While writing up a report this week for a client for their Cyber Security strategy I took a call from a UK number with a very kind and polite person from Microsoft calling me to assist me with a problem that my computer is suffering from. I knew very quickly that this was a scam but I wanted to see how mature this was so I put some time into this but also playing hard to get by constantly questioning what they were asking me to do and asking if it was a scam to give them a chance to end the call.
The caller had an Asian accent but their English was very clear and understandable. The opening line in the call was that Microsoft central servers had received repeated entries from my computer stating that I had a problem and that they were going to assist me in fixing the problem. The errors that were reported were very serious apparently and as a valued Microsoft customer they wanted to resolve the problem and ensure that my computer was working as efficiently as possible.
Once this person had managed to get me to confirm that I was in front of my computer, I should note that this was done without confirming that I actually had a Windows computer by any other means than I had a keyboard with a Windows key on it. This person was very clear and persistent about being from Microsoft and when I claimed that I had heard about scams like this on the radio he just re-iterated that he had access to a number that only I and Microsoft could possibly know and we started the process to confirm this number as follows:
- I was asked to use Windows Key+R to bring up the Run dialog box, a very clever step as it gets over all the user problems
- I was then asked to type cmd and press Enter
- In the resulting command prompt window, I was asked to type assoc and press Enter
- I was then asked to find a line towards the bottom of the screen that started with ZFSendToTarget and then they read out 888DCA60-FC0A-11CF-8F0F-00C04FD7D062 that was on that line to confirm this unique number from my computer
- I confirmed that this was the number that I could see knowing fine well that this is the identifier for the shell extension for the Send to/Compressed (zipped) folder shortcut that pretty much any Windows user will have following a quick Google Search for it which also confirmed the scam.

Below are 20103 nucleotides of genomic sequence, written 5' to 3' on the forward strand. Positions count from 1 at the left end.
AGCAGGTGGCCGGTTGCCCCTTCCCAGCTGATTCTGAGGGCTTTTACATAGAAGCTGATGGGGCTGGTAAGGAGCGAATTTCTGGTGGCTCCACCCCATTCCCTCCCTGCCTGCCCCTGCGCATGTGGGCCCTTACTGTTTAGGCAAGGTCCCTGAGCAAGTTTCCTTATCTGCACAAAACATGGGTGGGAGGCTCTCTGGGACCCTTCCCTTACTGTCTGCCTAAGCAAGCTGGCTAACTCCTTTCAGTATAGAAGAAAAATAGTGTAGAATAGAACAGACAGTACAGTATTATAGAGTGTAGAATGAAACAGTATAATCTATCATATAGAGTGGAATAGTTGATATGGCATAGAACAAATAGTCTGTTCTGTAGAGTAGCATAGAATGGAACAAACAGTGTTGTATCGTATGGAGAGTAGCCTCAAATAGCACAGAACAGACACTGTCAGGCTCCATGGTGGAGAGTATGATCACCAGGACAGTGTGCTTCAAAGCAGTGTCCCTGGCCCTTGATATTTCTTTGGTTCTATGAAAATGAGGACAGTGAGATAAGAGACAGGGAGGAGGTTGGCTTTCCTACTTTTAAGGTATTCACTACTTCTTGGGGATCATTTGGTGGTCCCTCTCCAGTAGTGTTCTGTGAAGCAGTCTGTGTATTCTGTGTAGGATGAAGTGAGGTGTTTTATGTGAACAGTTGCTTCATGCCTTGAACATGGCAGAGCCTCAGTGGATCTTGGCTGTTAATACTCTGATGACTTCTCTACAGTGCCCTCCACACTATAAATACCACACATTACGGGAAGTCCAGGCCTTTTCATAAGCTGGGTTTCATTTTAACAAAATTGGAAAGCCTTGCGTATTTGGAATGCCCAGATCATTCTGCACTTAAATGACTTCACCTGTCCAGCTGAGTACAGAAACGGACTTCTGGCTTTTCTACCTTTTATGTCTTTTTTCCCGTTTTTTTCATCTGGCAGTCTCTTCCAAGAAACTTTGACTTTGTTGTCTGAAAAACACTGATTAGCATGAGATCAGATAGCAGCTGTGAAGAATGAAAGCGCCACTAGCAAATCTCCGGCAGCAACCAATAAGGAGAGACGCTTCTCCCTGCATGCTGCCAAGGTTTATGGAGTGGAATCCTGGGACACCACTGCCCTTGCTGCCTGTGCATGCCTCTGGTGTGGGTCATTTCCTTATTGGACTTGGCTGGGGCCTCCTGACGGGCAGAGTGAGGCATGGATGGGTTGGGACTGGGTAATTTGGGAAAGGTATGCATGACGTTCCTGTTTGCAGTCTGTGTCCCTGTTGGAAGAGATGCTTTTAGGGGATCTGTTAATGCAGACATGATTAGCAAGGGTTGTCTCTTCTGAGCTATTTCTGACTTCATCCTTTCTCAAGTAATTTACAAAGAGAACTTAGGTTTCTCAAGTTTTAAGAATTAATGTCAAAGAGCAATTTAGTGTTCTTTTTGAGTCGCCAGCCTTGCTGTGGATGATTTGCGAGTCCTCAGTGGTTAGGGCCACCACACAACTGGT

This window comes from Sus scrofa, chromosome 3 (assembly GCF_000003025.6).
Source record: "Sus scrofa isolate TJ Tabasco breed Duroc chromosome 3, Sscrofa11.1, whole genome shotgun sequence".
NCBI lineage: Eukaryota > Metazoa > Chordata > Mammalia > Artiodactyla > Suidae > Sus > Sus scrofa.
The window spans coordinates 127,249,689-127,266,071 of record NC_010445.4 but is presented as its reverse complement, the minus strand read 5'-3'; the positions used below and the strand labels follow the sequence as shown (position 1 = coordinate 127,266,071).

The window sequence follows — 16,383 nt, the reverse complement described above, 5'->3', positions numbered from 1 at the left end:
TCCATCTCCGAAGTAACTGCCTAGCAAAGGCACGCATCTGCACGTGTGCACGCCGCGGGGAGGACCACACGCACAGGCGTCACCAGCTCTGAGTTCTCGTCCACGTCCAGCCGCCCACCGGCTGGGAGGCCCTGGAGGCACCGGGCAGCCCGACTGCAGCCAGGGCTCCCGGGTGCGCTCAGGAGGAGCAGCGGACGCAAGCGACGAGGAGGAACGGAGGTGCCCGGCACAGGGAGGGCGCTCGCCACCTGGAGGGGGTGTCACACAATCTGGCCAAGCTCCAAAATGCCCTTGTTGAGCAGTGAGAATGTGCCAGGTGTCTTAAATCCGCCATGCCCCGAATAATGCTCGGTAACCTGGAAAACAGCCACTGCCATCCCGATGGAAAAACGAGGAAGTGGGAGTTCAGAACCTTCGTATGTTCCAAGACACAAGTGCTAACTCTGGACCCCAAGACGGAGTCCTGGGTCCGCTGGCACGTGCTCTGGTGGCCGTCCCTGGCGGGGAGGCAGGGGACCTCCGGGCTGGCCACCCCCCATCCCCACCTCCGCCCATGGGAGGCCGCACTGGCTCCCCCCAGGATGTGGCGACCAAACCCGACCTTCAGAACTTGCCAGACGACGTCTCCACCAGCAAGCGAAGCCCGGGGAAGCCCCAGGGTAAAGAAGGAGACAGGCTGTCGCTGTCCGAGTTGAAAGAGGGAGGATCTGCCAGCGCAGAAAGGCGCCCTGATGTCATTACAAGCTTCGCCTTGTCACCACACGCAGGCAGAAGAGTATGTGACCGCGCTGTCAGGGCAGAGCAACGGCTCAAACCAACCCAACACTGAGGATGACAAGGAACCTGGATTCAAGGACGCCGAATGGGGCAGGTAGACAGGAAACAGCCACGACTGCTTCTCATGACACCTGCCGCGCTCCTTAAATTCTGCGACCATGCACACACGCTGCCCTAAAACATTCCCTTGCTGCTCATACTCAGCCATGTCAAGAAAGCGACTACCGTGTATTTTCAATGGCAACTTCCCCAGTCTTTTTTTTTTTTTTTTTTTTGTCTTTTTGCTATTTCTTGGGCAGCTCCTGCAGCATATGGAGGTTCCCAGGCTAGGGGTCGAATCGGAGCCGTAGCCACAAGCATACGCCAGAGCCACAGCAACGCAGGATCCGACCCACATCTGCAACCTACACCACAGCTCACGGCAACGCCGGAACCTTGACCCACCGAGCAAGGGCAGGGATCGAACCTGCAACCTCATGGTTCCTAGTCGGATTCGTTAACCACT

This person’s job was now finished as they had managed to get my confidence in them up by confirming the unique computer identifier that only Microsoft and I and apparently all of the Internet know. I was then passed straight on to a level 3 advisor due to number and type of the logged errors that were being reported for my computer, this is a good scam technique to show priority on their part and keep me moving in their process.
The third operator that I spoke with had a much harder accent and was much more difficult to understand but their job appeared to be to determine if my computer was a home or business computer, when I said that this should not matter as they were Microsoft and they could advise me of what was wrong and this could be sorted out by them and the operator seemed happy with the response. The next question I was asked is ‘Are you over 18?’ I asked why that was relevant to the problem unless they were looking for payment for something and they said that it was their support policy to confirm the age of the person that they were speaking with before they provided support. Once confirmed I was over 18, the operator asked me to go through the same Windows Key+R routine but type ‘eventvwr.msc’ and press Enter. In an attempt to again get them to realise that I knew something about computers, I said ‘oh bring up event viewer’ but they they just asked ‘What can you see on screen?’ and we went on. It was at this point that the operator’s accent became a problem and I was passed to another operator with a clearer spoken voice. Once they had gone through a basic checks in Event Viewer that are only available as an administrator, I can read the Security log, I was passed to a level 5 tech.